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  • FIRST POST
    Former MSE Lawrence
    'Are you richer than your parents?' Poll discussion
    • #1
    • 20th Apr 09, 10:42 AM
    'Are you richer than your parents?' Poll discussion 20th Apr 09 at 10:42 AM
    Poll between 20-27 April 2009:

    Are you richer than your parents?

    Is wealth determined by nature or nuture? Are we all destined to live similar lives to our parents? How do you compare to your folks in terms of relative standard of living?

    How do you compare to your parents when they were your age?


    01.
    I'm under 30: I'm at least 3x better off- 3% (330 votes)
    02. I'm under 30: I'm 2-3x better off - 2% (226 votes)
    03. I'm under 30: I'm substantially better off - 4% (398 votes)
    04. I'm under 30: I'm better off - 6% (609 votes)
    05. I'm under 30: I'm roughly the same - 4% (394 votes)
    06. I'm under 30: I'm worse off - 5% (485 votes)
    07. I'm under 30: I'm substantially worse off - 3% (321 votes)
    08. I'm under 30: They were 2-3x better off - 1% (64 votes)
    09. I'm under 30: They were more than 3x better off - 1% (124 votes)
    10. I'm 30-50: I'm at least 3x better off - 7% (634 votes)
    11. I'm 30-50: 2-3x better off - 5% (473 votes)
    12. I'm 30-50: I'm substantially better off - 8% (759 votes)
    13. I'm 30-50: I 'm better off - 9% (883 votes)
    14. I'm 30-50: I'm roughly the same - 7% (634 votes)
    15. I'm 30-50: I'm worse off - 9% (891 votes)
    16. I'm 30-50: I'm substantially worse off - 5% (504 votes)
    17. I'm 30-50: They were 2-3x better off - 1% (111 votes)
    18. I'm 30-50: They were more than 3x better off - 2% (163 votes)
    19. I'm over 50: I'm at least 3x better off - 4% (341 votes)
    20. I'm over 50: I'm 2-3x better off - 1% (135 votes)
    21. I'm over 50: I'm substantially better off - 5% (440 votes)
    22. I'm over 50: I'm better off - 3% (270 votes)
    23. I'm over 50: I'm roughly the same - 1% (138 votes)
    24. I'm over 50: I'm worse off - 1% (112 votes)
    25. I'm over 50: I'm substantially worse off - 1% (102 votes)
    26. I'm over 50: They were 2-3x better off - 0% (27 votes)
    27. I'm over 50: They were more than 3x better off. - 1% (79 votes)

    Voting has now closed, but you can still click 'post reply' to discuss below. Thanks

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    Last edited by Former MSE Lawrence; 27-04-2009 at 2:42 PM.
Page 1
    • JimmyTheWig
    • By JimmyTheWig 20th Apr 09, 11:09 AM
    • 11,885 Posts
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    JimmyTheWig
    • #2
    • 20th Apr 09, 11:09 AM
    • #2
    • 20th Apr 09, 11:09 AM
    Was about to say how fascinating the results were with some options getting way more percentages than others...
    ... then saw that only 7 votes had been cast. D'oh!
  • gaz_jones
    • #3
    • 20th Apr 09, 1:33 PM
    • #3
    • 20th Apr 09, 1:33 PM
    I voted number 9. My parents are fairly affluent though and I am only 20 so its not really any guesses that I'd be worse off. I hope when I am their age I will have equal wealth to them. Time will tell though eh.
    • JimmyTheWig
    • By JimmyTheWig 20th Apr 09, 1:48 PM
    • 11,885 Posts
    • 11,412 Thanks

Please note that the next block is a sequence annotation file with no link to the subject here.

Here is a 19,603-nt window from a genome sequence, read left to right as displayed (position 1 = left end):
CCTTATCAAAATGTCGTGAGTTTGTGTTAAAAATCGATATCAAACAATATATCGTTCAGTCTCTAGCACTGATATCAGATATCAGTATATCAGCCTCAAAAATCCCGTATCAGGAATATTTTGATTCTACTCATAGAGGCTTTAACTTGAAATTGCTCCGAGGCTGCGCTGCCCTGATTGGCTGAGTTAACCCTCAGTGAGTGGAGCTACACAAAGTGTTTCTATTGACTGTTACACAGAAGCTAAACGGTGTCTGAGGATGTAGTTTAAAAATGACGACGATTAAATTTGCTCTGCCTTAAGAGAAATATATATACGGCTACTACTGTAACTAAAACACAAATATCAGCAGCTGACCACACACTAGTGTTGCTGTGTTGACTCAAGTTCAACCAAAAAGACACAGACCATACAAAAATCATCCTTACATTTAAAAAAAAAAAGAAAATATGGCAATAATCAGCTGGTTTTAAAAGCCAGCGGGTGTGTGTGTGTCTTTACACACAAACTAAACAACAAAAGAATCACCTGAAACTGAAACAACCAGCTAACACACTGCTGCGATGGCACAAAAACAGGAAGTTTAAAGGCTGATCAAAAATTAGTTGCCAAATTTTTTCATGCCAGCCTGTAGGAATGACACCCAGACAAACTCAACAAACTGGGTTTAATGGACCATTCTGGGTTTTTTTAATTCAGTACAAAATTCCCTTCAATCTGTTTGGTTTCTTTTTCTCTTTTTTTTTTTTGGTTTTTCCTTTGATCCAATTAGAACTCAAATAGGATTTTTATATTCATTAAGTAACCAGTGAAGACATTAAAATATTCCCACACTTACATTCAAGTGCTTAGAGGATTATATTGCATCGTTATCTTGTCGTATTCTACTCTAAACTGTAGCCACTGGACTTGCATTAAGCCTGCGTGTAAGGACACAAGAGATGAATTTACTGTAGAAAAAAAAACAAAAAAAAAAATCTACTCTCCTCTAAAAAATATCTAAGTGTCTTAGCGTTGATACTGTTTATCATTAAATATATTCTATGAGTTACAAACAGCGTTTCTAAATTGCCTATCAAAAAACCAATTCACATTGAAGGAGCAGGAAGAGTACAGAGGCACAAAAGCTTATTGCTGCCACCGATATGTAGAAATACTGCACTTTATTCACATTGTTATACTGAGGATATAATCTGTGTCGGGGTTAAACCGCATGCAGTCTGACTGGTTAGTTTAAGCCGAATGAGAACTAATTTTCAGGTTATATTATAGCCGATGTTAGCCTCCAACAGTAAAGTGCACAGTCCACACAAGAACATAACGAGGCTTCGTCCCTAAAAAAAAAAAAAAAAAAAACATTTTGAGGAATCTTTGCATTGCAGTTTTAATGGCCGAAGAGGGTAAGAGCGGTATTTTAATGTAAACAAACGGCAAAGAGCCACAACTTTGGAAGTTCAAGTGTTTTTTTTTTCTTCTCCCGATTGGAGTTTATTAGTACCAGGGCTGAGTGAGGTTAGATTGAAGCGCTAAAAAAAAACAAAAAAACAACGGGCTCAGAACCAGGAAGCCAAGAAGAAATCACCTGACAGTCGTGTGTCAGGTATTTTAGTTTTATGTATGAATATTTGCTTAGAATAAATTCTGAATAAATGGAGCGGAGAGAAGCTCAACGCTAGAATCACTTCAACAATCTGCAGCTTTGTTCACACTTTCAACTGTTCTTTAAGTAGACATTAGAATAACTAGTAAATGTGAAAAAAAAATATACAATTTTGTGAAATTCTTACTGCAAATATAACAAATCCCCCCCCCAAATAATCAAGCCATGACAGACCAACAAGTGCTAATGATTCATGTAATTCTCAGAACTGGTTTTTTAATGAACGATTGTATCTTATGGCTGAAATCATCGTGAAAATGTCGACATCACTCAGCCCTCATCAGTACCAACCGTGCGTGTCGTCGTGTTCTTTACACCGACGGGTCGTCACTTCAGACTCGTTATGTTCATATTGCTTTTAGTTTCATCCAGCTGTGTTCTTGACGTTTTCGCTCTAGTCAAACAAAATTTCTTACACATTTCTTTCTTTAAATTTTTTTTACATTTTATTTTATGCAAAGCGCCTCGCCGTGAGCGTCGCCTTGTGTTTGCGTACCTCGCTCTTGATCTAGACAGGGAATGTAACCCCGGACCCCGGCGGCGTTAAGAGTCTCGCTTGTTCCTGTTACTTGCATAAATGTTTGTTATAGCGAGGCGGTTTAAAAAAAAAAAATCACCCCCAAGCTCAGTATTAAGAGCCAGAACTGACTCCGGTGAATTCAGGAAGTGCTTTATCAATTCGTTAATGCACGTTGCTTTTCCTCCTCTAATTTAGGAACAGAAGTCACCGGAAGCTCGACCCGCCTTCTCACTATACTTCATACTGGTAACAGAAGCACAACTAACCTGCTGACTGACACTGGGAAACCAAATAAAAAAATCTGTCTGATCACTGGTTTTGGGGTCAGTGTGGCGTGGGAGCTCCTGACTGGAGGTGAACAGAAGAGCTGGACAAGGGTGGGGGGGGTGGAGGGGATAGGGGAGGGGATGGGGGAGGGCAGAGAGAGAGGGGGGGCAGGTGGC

JimmyTheWig
    • #4
    • 20th Apr 09, 1:48 PM
    • #4
    • 20th Apr 09, 1:48 PM
    ... I am only 20 so its not really any guesses that I'd be worse off.
    Originally posted by gaz_jones
    The question was "when they were your age"...
    • *Louise*
    • By *Louise* 20th Apr 09, 3:13 PM
    • 9,071 Posts
    • 28,153 Thanks
    *Louise*
    • #5
    • 20th Apr 09, 3:13 PM
    • #5
    • 20th Apr 09, 3:13 PM
    Under 30 - Substantially better off.
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    • kindofagilr
    • By kindofagilr 20th Apr 09, 9:24 PM
    • 6,721 Posts
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    kindofagilr
    • #6
    • 20th Apr 09, 9:24 PM
    • #6
    • 20th Apr 09, 9:24 PM
    The question was "when they were your age"...
    Originally posted by JimmyTheWig
    I dont think its a even question though?

    Cos when my mam was 27 the pay wasnt as high etc so I dont know how to figure it out lol
    Current Debt 38,709.88/44,856.56 ~ 13/06/19 - 13.70% Paid Off

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    • superstar
    • By superstar 20th Apr 09, 9:49 PM
    • 2,073 Posts
    • 3,322 Thanks
    superstar
    • #7
    • 20th Apr 09, 9:49 PM
    • #7
    • 20th Apr 09, 9:49 PM
    I am better off because of my parents, who have guided me and nutured me with good values and education.

  • ceridwen
    • #8
    • 21st Apr 09, 7:03 AM
    • #8
    • 21st Apr 09, 7:03 AM
    I'm over 50 and they were better-off at my age I would say. If my mother had worked full-time (which she could well have done at my age - as both her children had "flown") then they would have been rather substantially better-off. Even with my mother only doing a part-time job on womans wages - I reckon they probably had noticeably higher income than me - (aided by the lower tax they would have paid - with the Married Persons Tax Allowance - called "Married Womans Tax Allowance" if my memory serves me aright?).

    Though my parents went through phases of low income - it took a lot of doing before they realised I cant afford things they would have been able to in my position.